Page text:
National Library in Astana, Kazakhstan / BIG

1251251527-anl-rendering-07

BIG was recently awarded with the first prize on an open international design competition for  ’s new National Library in Astana.

The new building has an area of  33.000 sqm, arranged as a continuous circulation on a Möbius Strip, as the result of 2 interlocking structures: the perfect circle and the public spiral. The sections (see below) clearly show how the horizontal program shifts to a vertical configuration,  combining vertical hierarchy, horizontal connectivity and diagonal view lines. The skin, which changes from wall to roof as the strip develops. It sounds a bit complicated, but the sections and diagrams explain this pretty well, and you can get the idea on how the spaces and diagonal views relate on the renderings. In short words, a clear lineal organization (ideal for an archive, library) is mixed with an infinite loop.

“What is a library but an efficient archive of books… and a path for the public to reach them” (Thomas Christoffersen, Project Leader)

This shape also looks forward to become a symbol for the nation: “the circle, the rotunda, the arch and the yurt are merged into the form of a Moebius strip. The clarity of the circle, the courtyard of the rotunda, the gateway of the arch and the soft silhouette of the yurt are combined to create a new national monument appearing local and universal, contemporary and timeless, unique and archetypal at the same time” (Bjarke Ingels).

But once again, diagram´s are way better to explain this than my words. See the diagrams, sections and renderings after the break:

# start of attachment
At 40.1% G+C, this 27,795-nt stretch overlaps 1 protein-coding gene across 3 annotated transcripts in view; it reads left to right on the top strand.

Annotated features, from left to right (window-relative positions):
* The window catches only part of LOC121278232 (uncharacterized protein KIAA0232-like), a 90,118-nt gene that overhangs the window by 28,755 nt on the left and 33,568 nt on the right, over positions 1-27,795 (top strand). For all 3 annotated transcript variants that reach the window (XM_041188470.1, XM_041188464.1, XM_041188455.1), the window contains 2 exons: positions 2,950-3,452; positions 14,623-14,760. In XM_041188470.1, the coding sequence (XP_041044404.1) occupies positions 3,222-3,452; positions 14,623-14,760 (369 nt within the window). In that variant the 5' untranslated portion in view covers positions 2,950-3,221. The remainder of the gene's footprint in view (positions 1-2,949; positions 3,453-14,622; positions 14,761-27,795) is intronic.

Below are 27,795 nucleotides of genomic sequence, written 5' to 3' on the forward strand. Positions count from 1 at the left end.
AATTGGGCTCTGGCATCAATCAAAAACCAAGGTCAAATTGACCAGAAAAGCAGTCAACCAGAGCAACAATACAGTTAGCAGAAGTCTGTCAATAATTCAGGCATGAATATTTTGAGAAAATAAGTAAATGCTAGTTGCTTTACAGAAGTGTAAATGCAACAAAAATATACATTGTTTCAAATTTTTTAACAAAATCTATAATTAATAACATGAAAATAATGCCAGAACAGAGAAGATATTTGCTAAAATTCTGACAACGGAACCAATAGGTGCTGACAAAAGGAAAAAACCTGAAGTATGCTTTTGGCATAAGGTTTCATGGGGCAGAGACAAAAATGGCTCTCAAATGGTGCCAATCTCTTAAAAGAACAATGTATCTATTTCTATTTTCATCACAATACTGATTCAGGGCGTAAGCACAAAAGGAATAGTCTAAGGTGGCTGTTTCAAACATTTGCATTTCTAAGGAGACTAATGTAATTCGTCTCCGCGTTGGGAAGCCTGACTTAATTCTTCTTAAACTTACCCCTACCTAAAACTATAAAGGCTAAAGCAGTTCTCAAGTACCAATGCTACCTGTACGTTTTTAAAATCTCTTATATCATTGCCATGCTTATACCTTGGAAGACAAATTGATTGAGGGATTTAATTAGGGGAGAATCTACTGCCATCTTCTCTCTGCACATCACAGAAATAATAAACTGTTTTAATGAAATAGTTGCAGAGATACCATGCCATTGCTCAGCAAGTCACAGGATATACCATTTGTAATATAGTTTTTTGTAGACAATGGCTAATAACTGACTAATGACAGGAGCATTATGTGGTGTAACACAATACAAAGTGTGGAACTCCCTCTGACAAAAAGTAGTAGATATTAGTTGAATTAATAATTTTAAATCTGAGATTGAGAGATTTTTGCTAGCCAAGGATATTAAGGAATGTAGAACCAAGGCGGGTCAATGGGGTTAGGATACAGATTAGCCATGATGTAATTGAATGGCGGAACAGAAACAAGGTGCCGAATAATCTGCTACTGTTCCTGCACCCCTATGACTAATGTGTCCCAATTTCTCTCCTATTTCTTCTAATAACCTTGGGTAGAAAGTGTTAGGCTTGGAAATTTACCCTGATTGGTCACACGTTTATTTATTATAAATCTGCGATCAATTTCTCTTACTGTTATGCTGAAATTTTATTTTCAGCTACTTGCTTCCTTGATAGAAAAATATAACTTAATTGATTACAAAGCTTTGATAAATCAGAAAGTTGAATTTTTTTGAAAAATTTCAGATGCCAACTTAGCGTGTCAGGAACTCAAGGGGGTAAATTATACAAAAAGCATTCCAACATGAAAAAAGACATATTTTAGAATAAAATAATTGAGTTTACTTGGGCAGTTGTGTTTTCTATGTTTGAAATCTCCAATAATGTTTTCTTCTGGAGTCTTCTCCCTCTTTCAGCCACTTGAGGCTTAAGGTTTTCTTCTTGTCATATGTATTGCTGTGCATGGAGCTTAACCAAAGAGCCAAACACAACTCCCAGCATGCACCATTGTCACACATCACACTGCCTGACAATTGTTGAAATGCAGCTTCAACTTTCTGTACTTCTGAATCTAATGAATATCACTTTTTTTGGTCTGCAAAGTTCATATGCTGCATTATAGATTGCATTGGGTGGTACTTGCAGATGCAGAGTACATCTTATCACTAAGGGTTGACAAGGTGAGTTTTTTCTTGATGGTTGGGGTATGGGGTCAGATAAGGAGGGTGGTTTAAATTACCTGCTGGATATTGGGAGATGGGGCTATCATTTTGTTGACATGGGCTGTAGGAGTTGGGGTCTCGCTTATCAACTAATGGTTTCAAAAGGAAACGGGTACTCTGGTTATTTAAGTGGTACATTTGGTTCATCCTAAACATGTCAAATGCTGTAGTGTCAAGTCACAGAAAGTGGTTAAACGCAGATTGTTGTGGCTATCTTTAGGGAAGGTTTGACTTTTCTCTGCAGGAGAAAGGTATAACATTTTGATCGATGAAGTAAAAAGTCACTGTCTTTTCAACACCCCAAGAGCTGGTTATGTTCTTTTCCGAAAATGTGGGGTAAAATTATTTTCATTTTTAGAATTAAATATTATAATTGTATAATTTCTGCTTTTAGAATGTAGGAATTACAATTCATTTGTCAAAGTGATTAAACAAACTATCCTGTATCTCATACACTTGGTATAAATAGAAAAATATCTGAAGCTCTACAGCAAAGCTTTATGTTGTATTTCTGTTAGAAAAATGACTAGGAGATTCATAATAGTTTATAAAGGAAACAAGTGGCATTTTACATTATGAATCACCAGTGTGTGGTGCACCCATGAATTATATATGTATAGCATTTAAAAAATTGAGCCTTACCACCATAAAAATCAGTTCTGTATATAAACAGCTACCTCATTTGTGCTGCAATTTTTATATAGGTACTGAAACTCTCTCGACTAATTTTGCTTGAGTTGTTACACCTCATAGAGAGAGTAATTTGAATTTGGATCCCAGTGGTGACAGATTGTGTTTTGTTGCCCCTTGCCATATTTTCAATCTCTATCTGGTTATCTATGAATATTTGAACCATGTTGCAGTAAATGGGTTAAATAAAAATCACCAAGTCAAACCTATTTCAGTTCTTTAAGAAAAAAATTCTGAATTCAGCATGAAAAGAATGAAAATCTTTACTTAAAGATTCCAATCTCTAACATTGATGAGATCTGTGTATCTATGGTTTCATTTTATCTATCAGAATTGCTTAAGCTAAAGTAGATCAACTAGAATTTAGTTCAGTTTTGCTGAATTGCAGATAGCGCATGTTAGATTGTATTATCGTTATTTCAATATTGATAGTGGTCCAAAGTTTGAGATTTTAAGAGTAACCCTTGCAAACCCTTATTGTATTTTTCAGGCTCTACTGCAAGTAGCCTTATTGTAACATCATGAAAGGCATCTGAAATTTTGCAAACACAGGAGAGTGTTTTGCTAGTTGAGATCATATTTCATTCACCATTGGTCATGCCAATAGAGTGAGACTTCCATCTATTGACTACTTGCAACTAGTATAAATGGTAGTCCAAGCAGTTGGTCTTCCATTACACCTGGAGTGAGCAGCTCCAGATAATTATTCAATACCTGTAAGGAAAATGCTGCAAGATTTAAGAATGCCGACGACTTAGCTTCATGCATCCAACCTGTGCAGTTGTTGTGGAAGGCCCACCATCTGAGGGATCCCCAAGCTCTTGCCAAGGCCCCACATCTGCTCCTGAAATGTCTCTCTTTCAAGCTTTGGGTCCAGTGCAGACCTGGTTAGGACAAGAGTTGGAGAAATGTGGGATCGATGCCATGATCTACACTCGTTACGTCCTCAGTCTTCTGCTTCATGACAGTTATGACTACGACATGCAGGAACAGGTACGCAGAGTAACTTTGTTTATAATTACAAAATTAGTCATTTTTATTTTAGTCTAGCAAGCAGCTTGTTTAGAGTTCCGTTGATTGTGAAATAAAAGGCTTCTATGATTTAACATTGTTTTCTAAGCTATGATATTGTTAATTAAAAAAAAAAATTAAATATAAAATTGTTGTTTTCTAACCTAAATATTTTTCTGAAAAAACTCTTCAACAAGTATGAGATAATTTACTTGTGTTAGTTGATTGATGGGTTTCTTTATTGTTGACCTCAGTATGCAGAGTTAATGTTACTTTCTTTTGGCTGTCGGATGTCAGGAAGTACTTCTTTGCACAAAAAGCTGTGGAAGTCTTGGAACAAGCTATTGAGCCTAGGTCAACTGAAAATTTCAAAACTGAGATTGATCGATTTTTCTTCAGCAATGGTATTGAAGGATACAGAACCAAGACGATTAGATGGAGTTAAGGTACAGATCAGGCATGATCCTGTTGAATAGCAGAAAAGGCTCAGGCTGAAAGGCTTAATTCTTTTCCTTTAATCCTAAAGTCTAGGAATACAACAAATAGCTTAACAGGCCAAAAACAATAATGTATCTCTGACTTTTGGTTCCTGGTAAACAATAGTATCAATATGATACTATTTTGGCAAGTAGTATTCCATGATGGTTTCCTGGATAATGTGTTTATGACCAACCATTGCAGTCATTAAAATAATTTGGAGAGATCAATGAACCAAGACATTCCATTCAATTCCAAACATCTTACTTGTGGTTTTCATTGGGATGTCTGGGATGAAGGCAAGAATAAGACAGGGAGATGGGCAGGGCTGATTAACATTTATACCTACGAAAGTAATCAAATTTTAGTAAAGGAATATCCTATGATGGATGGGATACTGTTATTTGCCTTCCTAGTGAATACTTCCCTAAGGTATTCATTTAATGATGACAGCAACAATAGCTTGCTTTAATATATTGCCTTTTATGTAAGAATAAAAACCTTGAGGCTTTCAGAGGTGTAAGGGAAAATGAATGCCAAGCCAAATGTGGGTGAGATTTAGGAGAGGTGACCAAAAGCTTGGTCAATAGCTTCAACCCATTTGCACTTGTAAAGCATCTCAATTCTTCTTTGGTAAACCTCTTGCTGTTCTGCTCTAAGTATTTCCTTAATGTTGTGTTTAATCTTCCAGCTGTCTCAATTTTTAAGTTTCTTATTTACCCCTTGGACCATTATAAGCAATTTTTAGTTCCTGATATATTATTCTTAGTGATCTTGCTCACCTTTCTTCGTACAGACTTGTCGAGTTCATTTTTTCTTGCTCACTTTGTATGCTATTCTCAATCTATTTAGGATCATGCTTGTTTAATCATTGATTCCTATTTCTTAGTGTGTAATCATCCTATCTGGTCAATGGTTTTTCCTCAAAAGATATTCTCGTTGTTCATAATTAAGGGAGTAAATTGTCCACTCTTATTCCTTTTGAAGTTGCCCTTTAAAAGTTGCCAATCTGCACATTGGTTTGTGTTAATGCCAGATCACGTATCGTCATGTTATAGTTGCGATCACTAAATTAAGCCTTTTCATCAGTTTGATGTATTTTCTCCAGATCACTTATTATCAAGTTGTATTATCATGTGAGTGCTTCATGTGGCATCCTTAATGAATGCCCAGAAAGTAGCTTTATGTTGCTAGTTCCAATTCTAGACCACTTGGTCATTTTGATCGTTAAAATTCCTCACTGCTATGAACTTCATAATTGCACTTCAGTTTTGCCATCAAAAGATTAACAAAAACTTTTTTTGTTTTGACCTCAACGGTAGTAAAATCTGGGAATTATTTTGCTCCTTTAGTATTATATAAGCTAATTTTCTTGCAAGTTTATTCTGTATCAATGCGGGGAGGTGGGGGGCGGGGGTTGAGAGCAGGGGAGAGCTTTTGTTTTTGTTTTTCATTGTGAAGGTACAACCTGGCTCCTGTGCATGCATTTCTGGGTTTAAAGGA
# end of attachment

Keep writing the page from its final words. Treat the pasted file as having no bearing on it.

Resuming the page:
Typology
Typology
Diagram
Diagram
Structure / Envelope
Structure / Envelope
Program
Program
Circulations
Circulations
Ecotect analysis
Ecotect analysis
6th floor plan
6th floor plan
North-south section
North-south section
East-west section
East-west section
Elevations
Elevations
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Night view
1251251488-anl-rendering-01
Access

1251251513-anl-rendering-04
Interior
Interior
Interior
Interior
Interior
Model
Model
Model
Model

Architect: BIG
Client: Kazakhstan Presidential Office
Collaborators: ARUP AGU
Size: 33.000 M2
Location: Astana, Kazakhstan
Partner-in-Charge: Bjarke Ingels
Project Leader: Thomas Christoffersen
Team: Amy Campbell, Jakob Henke, Johan Cool, Jonas Barre, Daniel Sundlin

Cite: Basulto, David. "National Library in Astana, Kazakhstan / BIG" 25 Aug 2009. ArchDaily. Accessed 30 Jul 2014. <http://www.archdaily.com/?p=33238>

102 comments

  1. Thumb up Thumb down +1

    feels like if he actually pulls this one off, it’ll be another step that pushes him into starchitect territory (following the mountain dwellings). i hope the interior experiences match the ones of the exterior.

  2. Thumb up Thumb down -1

    wow…the diagram is so great. But I think this concept looks like something made by Zaha Hadid.

    • Thumb up Thumb down +1

      do you mean the Civil Court of Justice in Madrid? not sure about being similar, one thing I like about this BIG project is the entrance, there is a manipulation of landscape and I believe guiding myself from the model and section you sort of emerge on the center, both have different contexts…which one works better? could be a question.